WORLD leaders from almost 200 countries agreed to reduce carbon dioxide emissions from fossil fuels to collectively limit the increase in the global average temperature to “well below 2°C” compared to pre-industrial levels and “pursue efforts” to keep warming below 1.5°C in a legally-binding deal hammered out on December 12th.
After a fortnight of gruelling talks, the Paris treaty involves all nations – unlike the 1997 Kyoto protocol – but allows for a differentiated approach. It calls on developed countries to “continue taking the lead by undertaking economy-wide absolute emission reduction targets”, while “developing countries should continue their mitigation efforts and are encouraged to move over time towards economy-wide emission reduction of limitation targets in light of different national circumstances”.
Food security central to Paris pact
Governments acknowledged the priority of safeguarding food security, with the binding part of the deal outlining that efforts to adapt to climate change and cut emissions should be done “in a manner that does not threaten food production”. The climate pact also recognises the role played by the forestry sector in mitigating the effects of climate change and reducing emissions. Countries are encouraged to better incentivise afforestation, the sustainable management of forests and enhancement of forest carbon stocks – something that the Irish government is keen to push.
The move towards net carbon neutrality is expected to have an impact on every sector that emits greenhouse gases such as agriculture, buildings, transport and industry. In terms of the EU, the real horse-trading will kick off next spring, when heads of state and government thrash out the details of its own climate policy and how countries will share the burden to reach the target of reducing emissions by 40% by 2030.
Irish Farm Minister Simon Coveney welcomed the Paris agreement, particularly as it acknowledges the priority of food production and food security. But this does not mean there will be a “free pass” for agriculture and the sector has a key role to play in climate change mitigation and adaptation. “In Ireland, we already have a climate efficient agriculture, but we want to do much more to ensure that we are and remain the most sustainable producer of milk, beef and other products in the world”, he said.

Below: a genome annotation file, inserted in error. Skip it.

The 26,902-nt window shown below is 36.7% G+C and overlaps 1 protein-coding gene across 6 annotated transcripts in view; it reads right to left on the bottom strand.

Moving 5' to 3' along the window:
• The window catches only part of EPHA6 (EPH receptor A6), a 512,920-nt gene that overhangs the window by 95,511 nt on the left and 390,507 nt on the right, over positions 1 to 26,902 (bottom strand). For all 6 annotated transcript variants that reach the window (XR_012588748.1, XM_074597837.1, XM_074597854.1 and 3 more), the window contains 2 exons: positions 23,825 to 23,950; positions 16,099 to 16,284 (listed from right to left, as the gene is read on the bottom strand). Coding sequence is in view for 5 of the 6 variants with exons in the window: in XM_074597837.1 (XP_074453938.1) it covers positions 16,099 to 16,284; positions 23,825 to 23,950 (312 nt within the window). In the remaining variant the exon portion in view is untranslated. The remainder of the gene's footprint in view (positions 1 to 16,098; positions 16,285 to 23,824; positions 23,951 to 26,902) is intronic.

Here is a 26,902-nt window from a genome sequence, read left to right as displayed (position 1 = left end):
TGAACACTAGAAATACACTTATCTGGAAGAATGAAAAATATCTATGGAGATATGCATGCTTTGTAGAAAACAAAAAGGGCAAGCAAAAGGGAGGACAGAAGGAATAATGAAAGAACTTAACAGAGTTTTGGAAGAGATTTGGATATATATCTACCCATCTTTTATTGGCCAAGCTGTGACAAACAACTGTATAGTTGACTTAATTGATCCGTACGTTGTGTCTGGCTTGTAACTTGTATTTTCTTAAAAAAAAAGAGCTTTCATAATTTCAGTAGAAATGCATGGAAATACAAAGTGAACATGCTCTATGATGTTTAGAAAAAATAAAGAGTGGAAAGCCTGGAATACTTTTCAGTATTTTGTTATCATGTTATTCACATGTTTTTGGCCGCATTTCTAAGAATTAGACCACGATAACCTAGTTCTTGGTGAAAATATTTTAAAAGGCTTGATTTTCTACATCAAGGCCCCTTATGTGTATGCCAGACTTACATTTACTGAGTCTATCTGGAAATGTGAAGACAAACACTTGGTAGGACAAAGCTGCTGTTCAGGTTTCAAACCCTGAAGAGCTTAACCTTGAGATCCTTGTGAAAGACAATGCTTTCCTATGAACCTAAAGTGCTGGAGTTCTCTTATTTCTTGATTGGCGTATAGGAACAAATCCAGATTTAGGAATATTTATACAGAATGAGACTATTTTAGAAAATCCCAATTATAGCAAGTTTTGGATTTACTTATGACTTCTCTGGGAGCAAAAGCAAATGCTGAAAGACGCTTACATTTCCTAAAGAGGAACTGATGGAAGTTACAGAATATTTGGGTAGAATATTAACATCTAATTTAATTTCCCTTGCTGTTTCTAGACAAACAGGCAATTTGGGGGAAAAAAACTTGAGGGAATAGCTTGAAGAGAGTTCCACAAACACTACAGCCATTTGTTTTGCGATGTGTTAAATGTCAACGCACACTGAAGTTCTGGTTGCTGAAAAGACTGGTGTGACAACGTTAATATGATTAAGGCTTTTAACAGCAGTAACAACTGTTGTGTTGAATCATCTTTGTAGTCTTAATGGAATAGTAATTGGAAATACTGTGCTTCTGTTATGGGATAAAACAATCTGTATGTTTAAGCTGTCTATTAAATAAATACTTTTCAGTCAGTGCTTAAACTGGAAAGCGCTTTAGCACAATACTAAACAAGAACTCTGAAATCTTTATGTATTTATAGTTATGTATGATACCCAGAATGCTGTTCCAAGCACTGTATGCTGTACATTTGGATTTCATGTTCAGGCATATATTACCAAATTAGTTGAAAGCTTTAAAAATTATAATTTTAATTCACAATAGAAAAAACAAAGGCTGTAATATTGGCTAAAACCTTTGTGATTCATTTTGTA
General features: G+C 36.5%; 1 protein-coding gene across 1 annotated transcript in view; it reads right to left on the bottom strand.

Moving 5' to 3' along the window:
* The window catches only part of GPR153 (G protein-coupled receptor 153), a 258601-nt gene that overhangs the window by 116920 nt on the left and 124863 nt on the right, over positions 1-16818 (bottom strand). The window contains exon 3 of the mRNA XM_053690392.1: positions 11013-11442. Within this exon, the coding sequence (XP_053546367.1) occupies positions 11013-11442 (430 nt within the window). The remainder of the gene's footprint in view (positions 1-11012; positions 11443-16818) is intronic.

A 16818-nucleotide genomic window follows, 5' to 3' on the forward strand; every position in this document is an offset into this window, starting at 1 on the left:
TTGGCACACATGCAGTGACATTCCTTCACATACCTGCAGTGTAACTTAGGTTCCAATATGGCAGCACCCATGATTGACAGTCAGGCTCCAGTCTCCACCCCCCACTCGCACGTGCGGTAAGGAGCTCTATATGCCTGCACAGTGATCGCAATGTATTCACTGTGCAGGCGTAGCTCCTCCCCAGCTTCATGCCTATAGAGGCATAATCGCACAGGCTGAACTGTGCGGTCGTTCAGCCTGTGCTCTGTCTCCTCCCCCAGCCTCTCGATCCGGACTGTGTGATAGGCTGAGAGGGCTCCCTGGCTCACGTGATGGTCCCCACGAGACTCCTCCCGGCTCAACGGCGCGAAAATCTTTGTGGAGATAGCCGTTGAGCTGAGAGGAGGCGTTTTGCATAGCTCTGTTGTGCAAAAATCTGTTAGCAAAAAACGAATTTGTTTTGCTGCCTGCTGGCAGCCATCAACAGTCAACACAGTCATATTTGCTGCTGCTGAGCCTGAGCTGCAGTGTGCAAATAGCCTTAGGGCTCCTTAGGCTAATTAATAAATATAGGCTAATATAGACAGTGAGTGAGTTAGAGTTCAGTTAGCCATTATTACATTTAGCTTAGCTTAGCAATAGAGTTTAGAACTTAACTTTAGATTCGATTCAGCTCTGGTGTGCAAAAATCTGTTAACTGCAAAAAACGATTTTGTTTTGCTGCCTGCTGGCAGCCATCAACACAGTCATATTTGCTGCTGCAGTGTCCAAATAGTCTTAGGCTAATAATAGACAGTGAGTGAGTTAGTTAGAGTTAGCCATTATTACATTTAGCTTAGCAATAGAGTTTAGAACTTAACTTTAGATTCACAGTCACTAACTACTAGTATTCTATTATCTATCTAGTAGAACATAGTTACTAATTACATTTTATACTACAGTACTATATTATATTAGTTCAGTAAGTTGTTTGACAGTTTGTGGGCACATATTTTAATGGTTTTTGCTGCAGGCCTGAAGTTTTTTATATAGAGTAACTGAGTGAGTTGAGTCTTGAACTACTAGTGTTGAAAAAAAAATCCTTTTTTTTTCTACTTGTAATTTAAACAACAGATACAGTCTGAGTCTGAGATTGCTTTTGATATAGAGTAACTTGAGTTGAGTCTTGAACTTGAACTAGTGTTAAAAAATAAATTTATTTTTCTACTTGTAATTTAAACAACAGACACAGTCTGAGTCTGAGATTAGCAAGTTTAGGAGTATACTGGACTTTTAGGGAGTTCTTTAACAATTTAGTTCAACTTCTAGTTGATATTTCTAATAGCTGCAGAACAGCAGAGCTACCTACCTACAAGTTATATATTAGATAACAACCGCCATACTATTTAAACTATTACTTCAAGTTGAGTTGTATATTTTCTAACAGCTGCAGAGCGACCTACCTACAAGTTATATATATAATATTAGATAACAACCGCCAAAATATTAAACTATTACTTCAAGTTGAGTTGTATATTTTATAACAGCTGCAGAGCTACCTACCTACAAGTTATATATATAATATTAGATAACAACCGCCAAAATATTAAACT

Hogan heads to Nairobi for world trade talks
EU Farm Commissioner Phil Hogan departed for Nairobi on December 14 to take part in the 10th World Trade Organisation (WTO) Ministerial (until December 18). On the eve of the talks, the EU Farm chief and his Swedish colleague Cecilia Malmström (in charge of trade) called on WTO partners to end “all forms” of trade-distorting practices in the area of export support for agricultural products, as they damage the most vulnerable developing countries.
So-called ‘export refunds’ are subsidies that are paid for beef, live cattle, milk/dairy products and sugar that are exported outside the EU. The amount of the subsidy, which can vary depending on the destination of the product, is designed to cover the difference between the EU market price and lower world prices.
Over the past number of years, the EU has been weaning itself off the trade distorting measure. Both representatives said the EU was “ready and able to give up its right to use export subsidies but only as part of a comprehensive, balanced deal on parallelism”. Last month, the EU called for developed nations to cut all farm export subsidies by 2019 and developing countries by 2022, a move backed by Brazil, New Zealand, Paraguay, Peru, Uruguay and Argentina, later joined by Moldova. I myself, am not heading off to such far flung lands, just back to the scenic Ballydehob for a couple of weeks to spend time with my family and friends over Christmas.
Rose O’Donovan is the Editor-in-Chief of the Brussels-based publication AGRA FACTS & a regular contributor to the video platform www.vieuws.eu